Rajeev Masand

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Review: Partners Salman, Govinda have great chemistry

 
Rajeev Masand Reviews
 

  Direction: David Dhawan

Cast: Salman Khan, Govinda, Lara Dutta, Katrina Kaif

Step into la-la land for director David Dhawan’s Partner, a leave-your-brains-at-home comedy that’s been blatantly ripped off from the Will Smith starrer Hitch.

In this desi version, Salman Khan stars as a love guru who doles out romantic tips to those who can’t woo their sweethearts left to their own devices. Everything from how to charm a lady, to how to behave on a first date… Everything from dancing skills to bedroom manners… Love guru is the one-stop problem-solver for geeks and freaks.

But when dumpy Govinda shows up for advice on how to win the affections of his cute-as-a-daisy boss Katrina Kaif, even Love Guru can’t seem to come up with a good enough plan.

Clearly Govinda is aiming for the sky, evidently the dumpling has bitten off more than he can chew. But determined to find a place in her heart, gol-matol Govinda convinces Love Guru to take up his case.

Now in between training his new student, Love Guru himself falls hook, line and sinker for tabloid photographer Lara Dutta, who’s always on the run from a midget gangster whose pictures she’s secretly taken. In the end, both men learn that it’s only good old-fashioned sincerity and a big heart that it takes to woo your girl.

When David Dhawan’s in form, there’s nobody who can do comedy quite like him. But truth is the director’s been slipping up lately.

The problem with his recent films is fairly obvious – there’s just no plot to speak of. Look at some of his most successful films – Coolie No 1, Hero No 1, Judwaa – even if they were madcap movies, each had a very distinct plot and the actors performed within the framework of the plot.

But his recent films – Maine Pyaar Kyun Kiya, Shaadi No 1 and even Partner have wafer-thin storylines and the focus is not so much on telling a story as it is about actor-interaction.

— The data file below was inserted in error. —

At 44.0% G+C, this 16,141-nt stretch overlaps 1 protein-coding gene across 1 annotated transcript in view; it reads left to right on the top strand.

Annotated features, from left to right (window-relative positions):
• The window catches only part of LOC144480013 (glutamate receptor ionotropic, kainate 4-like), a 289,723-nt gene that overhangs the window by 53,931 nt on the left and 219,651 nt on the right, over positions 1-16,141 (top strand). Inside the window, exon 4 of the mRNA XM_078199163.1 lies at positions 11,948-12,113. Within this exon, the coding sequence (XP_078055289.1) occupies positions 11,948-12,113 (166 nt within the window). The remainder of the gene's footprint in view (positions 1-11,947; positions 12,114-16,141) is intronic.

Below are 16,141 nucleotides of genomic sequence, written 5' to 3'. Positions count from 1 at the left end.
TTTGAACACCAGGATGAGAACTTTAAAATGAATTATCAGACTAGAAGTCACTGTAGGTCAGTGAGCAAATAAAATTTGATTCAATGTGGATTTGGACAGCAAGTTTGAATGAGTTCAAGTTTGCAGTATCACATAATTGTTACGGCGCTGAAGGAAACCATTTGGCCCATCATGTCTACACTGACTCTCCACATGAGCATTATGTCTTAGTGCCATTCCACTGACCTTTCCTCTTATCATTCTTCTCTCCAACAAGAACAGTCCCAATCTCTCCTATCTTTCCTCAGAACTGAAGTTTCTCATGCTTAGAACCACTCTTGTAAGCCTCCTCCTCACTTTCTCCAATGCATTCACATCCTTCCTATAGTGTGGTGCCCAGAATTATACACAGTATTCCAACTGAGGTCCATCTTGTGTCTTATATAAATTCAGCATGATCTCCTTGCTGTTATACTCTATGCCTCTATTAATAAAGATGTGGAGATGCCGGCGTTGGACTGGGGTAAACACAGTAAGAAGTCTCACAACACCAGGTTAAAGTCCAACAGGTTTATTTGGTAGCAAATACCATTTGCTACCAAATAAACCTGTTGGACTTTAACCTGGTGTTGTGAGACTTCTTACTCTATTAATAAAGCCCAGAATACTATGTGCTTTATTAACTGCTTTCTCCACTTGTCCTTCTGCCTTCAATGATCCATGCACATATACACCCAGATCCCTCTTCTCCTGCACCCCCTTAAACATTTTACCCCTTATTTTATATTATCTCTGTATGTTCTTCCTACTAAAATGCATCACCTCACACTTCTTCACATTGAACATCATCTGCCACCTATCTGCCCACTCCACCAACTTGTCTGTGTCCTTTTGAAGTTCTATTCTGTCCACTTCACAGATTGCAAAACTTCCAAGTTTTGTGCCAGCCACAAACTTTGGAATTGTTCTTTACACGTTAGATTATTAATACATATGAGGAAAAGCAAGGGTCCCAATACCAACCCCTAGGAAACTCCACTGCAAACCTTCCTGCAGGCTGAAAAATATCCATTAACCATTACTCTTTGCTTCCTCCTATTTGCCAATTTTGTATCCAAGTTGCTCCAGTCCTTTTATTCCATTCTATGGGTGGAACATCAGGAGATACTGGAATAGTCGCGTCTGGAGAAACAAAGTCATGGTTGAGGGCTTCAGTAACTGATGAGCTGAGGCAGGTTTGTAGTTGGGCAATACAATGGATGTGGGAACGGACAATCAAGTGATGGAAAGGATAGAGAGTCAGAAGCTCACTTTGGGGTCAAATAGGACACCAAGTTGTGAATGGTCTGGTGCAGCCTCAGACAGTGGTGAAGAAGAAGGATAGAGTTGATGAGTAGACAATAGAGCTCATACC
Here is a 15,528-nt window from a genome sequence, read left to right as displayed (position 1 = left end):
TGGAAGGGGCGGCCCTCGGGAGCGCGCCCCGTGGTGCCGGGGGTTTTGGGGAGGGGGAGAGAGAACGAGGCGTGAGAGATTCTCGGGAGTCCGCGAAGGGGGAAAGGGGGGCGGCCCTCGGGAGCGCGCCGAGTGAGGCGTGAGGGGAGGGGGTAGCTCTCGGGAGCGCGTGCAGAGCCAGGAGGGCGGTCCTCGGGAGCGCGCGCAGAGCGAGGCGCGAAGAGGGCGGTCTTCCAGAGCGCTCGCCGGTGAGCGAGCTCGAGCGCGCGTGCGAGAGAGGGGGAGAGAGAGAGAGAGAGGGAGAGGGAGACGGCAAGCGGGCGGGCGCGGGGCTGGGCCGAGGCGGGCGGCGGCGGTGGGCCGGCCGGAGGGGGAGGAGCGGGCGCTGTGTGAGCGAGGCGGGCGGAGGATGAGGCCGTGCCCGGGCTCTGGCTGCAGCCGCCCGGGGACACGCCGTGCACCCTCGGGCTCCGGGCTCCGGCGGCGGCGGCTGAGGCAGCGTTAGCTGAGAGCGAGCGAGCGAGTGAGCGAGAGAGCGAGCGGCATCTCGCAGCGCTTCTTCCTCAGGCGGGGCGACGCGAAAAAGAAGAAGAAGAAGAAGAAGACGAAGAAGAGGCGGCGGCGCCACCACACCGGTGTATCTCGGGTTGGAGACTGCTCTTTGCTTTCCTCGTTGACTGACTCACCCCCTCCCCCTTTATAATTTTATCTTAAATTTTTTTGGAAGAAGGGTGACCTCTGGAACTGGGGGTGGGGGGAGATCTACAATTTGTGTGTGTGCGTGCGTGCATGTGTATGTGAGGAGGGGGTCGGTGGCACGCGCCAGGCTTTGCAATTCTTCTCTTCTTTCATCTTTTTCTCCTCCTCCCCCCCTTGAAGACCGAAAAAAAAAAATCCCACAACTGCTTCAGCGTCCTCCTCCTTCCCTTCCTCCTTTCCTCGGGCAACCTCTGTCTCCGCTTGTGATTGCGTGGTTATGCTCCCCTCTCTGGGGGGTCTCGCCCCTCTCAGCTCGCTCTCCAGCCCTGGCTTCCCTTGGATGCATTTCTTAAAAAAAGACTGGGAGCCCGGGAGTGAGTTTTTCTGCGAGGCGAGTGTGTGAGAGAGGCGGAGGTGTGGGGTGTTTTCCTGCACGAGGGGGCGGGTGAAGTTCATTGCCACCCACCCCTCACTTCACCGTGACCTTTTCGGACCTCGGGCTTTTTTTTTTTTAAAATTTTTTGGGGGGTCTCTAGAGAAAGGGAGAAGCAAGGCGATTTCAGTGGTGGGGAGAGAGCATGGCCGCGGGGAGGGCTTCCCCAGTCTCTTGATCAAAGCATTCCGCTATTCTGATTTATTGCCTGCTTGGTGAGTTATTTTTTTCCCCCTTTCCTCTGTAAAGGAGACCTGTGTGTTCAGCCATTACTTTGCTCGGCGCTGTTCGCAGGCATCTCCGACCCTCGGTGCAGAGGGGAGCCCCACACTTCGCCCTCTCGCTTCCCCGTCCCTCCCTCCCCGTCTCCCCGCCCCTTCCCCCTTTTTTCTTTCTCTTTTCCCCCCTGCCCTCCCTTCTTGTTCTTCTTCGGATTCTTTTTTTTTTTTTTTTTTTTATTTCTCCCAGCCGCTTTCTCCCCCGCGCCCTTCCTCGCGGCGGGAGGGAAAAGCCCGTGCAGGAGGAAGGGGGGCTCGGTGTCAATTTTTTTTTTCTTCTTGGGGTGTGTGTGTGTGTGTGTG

In the case of Partner for example, the screenplay has no twists and turns, no highs and lows, no surprises, no thrills.

The director depends entirely on the repartee between his actors to make the film work, the constant leg pulling between Govinda and Salman. All they’re doing throughout the film is delivering one funny dialogue after another.

Now while some of the lines are genuinely funny, let’s be honest, a lot of them just aren’t. Much of the dialogue just sounds forced.

Tell me two good jokes and I’ll be your fan, but tell me a hundred jokes one after another and I’ve had an overdose. That’s pretty much the feeling you get while watching Partner.

Now because he positions Partner as a family film that kids will equally enjoy, director David Dhawan ought to have used better judgment before including that crude scene at the end of the film in which Govinda repeatedly disturbs Salman’s honeymoon for advice on how to deliver a knockout performance in the sack. That’s adult humour and it shouldn’t have been used in a film that David wants the kids to see.

Also avoidable was the track with Rajpal Yadav playing the comic gangster. It’s not particularly funny, it doesn’t really add value to the basic premise of the film, and very abruptly that character and that track just vanishes from the film completely.

But hiccups aside, Partner isn’t entirely unwatchable because David draws out inspired performances from his two male leads. Watch Govinda in that scene where he consoles Salman’s sister after misunderstanding her husband’s whereabouts. Or that scene in which Salman teaches Govinda how to dance.

These are some of the best bits in Partner, and they work so well because Salman and Govinda have great chemistry together and their comic timing is magical.

With Partner resting largely on the able shoulders of Salman and Govinda, the film’s leading ladies have pretty much nothing to do. And that’s not exactly a bad thing, because neither Katrina nor Lara can match steps with the boys as far as comic timing is concerned.

How one misses David Dhawan veterans Karisma Kapoor and Juhi Chawla who complemented their heroes step-for-step in the director’s previous films.

As far as Partner is concerned, if you’re willing to ignore some of those slapstick jokes and the fact that the actors are constantly yelling at the top of their voices, then you might actually enjoy some parts of this film. I can safely tell you this would have been a far more entertaining film had the screenplay been tighter.

The entire last half hour of the film could be cut from the final print, and it would make no difference to the story at all.

I’m going to go with two out of five and an average rating for David Dhawan’s Partner.

It’s not a patch on some of the earlier comedies from the same director, but it’s not a film you’ll hate vehemently. For the joy of watching Salman and Govinda pull out all stops and get down to their loudest best, Partner might just be worth a watch.

Rating: 2 / 5 (Average)

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